A genesis block is the first block of the blockchain. The main chain of the blockchain always refers back to the genesis block. The genesis block is almost always hardcoded into the software of the application that utilises its blockchain.

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The first Proof-of-Concept (PoC) of blockchain was Bitcoin. In Blockchain, a bitcoin is a chain of digital signatures. A payer transfers the coin to a payee by digitally signing a hash of the previous transaction and the public key of the payee (hashing the public key gives the address of the payee) and adds this to the end of the coin. To prevent double spending by the payer, the Blockchain technology incorporates a timestamp server. The server takes the hash of a block of items, timestamps it and publishes the hash widely. The timestamp proves that the data has existed in that time. Each timestamp includes the previous timestamp forming a chain.

Each block in Blockchain is composed of multiple transactions which are time stamped and each transaction contains the digital signature of the payer and the public key of the payee along with the transaction hash.


When a new transaction is made, it is broad-casted to all nodes. Each of the nodes collects transactions and forms a block. The nodes work on finding a Proof-of-work (PoW involves scanning the block for a value that, when hashed, the hash begins with a fixed number of zero bits) for its block. When the PoW for a block is found by the node, the node broadcasts the block to all other nodes. The nodes accept the transaction if ALL the transactions in the block are valid and not duplicate. The block does not require validation from all the nodes but the majority of the nodes. Once the majority accepts the transaction, the block gets added to the main chain and the nodes start working on the new block by using the hash of the accepted block as the previous hash.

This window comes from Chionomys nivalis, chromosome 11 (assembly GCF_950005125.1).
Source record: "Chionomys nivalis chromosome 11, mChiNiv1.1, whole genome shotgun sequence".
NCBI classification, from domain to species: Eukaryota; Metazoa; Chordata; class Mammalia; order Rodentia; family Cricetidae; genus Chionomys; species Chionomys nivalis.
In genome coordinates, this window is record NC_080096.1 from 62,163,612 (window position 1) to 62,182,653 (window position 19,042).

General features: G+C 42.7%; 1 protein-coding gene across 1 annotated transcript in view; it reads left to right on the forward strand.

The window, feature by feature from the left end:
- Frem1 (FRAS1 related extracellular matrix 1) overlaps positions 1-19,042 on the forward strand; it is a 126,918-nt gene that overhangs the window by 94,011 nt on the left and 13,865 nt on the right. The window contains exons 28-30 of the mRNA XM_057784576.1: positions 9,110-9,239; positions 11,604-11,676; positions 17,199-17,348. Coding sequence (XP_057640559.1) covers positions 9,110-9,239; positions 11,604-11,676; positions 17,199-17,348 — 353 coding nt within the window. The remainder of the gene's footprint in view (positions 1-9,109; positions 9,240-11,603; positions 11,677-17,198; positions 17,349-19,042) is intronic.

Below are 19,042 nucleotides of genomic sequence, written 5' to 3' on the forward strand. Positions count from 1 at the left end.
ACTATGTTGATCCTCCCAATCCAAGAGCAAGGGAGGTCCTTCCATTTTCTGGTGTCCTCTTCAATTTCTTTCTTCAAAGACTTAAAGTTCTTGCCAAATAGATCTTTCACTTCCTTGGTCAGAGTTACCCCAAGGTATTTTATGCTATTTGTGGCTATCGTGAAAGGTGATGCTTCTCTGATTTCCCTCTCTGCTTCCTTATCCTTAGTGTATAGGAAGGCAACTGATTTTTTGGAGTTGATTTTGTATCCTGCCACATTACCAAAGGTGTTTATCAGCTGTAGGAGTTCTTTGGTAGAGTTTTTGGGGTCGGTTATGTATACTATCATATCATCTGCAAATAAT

· The major assumption in Blockchain is that honest nodes will have more CPU operating power that a group of attackers. If the group of attackers can assimilate more CPU power than the honest nodes, they can defraud people.

· Each node assimilates transactions till a block is formed, and then finds a PoW for the block. Finally, this block goes to the other nodes for verification. This creates a latency between the creation of the transaction and verification depending on the number of open transactions and the operating power of the nodes.

· All the nodes involved in the creation and verification of blocks are incentivised. The user generating the transfer request has to pay a transfer fee to compensate for the time and energy usage of the nodes making transaction of small amounts extremely expensive.


The hashgraph decentralised public ledger is governed by the Hedera Hashgraph Council. Hashgraph is trying to tackle the obstacles of Performance, Security, Governance, Stability and introducing regulatory compliance to make it a better alternative than the existing Blockchain. Hashgraph provides near efficiency in bandwidth and uses the asynchronous Byzantine Fault Tolerance (aBFT) for consensus to maintain high security standards.

The Hashgraph core is based on Java. Thus, implementing smart contracts and decentralised application are coded using Java.